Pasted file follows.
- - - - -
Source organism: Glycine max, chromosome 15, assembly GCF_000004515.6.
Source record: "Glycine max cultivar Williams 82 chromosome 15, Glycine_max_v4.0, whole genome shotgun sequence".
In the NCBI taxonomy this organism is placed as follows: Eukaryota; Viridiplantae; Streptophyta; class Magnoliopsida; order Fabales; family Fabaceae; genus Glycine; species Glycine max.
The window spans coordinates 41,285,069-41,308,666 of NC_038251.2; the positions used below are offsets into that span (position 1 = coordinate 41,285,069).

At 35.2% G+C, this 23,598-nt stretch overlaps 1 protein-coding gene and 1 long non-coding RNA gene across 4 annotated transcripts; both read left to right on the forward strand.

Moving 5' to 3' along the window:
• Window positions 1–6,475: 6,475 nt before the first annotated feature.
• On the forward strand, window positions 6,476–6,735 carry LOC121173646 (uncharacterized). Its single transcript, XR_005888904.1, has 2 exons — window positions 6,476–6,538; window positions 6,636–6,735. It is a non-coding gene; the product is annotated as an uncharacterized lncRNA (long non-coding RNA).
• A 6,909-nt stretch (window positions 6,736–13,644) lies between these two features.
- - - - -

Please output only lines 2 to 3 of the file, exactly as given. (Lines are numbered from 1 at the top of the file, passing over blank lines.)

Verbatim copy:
Source record: "Glycine max cultivar Williams 82 chromosome 15, Glycine_max_v4.0, whole genome shotgun sequence".
In the NCBI taxonomy this organism is placed as follows: Eukaryota; Viridiplantae; Streptophyta; class Magnoliopsida; order Fabales; family Fabaceae; genus Glycine; species Glycine max.